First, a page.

The impact of schizophrenia can be significantly different from one person to another. These variations were once described using terms such as paranoid, catatonic, and undifferentiated schizophrenia. Though these and other subcategories are not commonly referred to today, understanding the different ways that a person can be affected by schizophrenia remains an important tool in the effort to get them the most appropriate care.
What is Schizophrenia?
To understand undifferentiated schizophrenia, it can be helpful to begin with a general review of schizophrenia itself. Schizophrenia is a complex and commonly misunderstood mental health disorder. People who have schizophrenia may experience the following types of symptoms:
- Delusions: These are beliefs that have no basis in reality. Examples of delusions include a person believing that they are being tracked or targeted by the government, or that their mind is being controlled by some unseen force.
- Hallucinations: The most common forms of hallucinations are auditory (hearing voices or other sounds that don’t exist) and visual (seeing people, lights, or other things that aren’t really there).
- Disorganized speech: This can include speaking in an incomprehensible manner, rapidly moving from one topic to another, and using words or sounds that have no clear meaning. Disorganized speech can also indicate that a person is unable to clearly organize their thoughts.
- Disorganized or catatonic behavior: This type of symptom may include holding their body in odd positions, failing to respond to instructions or other stimuli, dressing in a bizarre manner, and repeating certain activities or words over and over again.
- Negative symptoms: This group of symptoms can include lack of motivation, limited facial expressions, speaking in a flat or monotone voice, and showing little to no interest in the world around them.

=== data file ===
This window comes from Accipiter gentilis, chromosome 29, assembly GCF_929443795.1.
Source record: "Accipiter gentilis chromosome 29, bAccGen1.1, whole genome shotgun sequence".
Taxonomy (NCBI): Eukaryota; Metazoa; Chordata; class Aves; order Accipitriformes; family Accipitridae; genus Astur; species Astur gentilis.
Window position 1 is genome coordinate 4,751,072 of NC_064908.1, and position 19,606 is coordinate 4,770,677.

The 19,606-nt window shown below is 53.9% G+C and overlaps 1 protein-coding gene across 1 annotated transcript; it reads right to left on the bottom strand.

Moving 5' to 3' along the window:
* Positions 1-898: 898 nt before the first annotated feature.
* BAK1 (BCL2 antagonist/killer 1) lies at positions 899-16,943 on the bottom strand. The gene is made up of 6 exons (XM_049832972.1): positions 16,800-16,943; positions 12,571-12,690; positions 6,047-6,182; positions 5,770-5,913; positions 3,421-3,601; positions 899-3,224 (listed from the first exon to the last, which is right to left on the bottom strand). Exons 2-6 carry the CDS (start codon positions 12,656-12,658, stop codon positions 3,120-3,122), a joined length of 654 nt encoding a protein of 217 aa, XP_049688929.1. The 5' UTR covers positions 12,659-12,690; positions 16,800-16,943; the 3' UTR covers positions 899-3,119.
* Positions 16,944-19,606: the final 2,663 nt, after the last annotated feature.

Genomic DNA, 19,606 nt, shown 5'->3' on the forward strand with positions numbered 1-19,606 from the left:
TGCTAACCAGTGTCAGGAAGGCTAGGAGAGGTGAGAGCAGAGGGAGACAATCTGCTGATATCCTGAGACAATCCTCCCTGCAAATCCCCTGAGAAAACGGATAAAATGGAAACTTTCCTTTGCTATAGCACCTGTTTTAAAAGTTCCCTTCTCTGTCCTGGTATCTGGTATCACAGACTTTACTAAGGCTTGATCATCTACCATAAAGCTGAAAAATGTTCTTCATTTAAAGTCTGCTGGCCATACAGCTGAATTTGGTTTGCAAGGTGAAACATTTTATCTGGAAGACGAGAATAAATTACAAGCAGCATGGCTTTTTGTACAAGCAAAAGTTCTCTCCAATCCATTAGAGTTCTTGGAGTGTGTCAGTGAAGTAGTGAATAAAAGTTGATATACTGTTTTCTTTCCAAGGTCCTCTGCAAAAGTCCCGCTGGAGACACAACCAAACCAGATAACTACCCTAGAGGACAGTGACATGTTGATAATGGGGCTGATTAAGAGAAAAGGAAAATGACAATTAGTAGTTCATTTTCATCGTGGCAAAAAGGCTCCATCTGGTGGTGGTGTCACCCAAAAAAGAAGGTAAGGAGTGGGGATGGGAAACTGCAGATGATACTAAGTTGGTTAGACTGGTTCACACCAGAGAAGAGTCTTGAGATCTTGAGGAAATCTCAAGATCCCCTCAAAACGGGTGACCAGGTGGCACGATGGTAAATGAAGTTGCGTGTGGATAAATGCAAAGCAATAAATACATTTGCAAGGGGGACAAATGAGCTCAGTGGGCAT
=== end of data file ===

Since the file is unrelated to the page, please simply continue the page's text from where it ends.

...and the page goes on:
According to the fifth edition of the Diagnostic and Statistical Manual of Mental Disorders (DSM-5), which is the standard reference for clinicians in the United States, a person must exhibit two or more of the symptom types listed above to be diagnosed with schizophrenia. The DSM-5 also notes that one of these symptoms must be either delusions, hallucinations, or disorganized speech.
What is Undifferentiated Schizophrenia?
The fourth edition of the DSM included five subtypes of schizophrenia: disorganized, catatonic, paranoid, residual, and undifferentiated. Under the standard established in the DSM-4, when a person was diagnosed with schizophrenia, they would also be identified as having one of the subtypes.
- Paranoid schizophrenia indicated that the individual was most strongly affected by hallucinations and delusions.
- Catatonic schizophrenia emphasized the impact that the disorder had on how the person moved their body.
- Disorganized schizophrenia meant that the individual had significant struggles with speech and behavior.
- Residual schizophrenia was reserved for people who primarily experienced negative symptoms.
If a person did not meet the criteria for the disorganized, catatonic, paranoid, or residual subtypes, they would be classified as having undifferentiated schizophrenia. Undifferentiated schizophrenia and the other four subtypes were removed during the development of the DSM-5, which was published in 2013.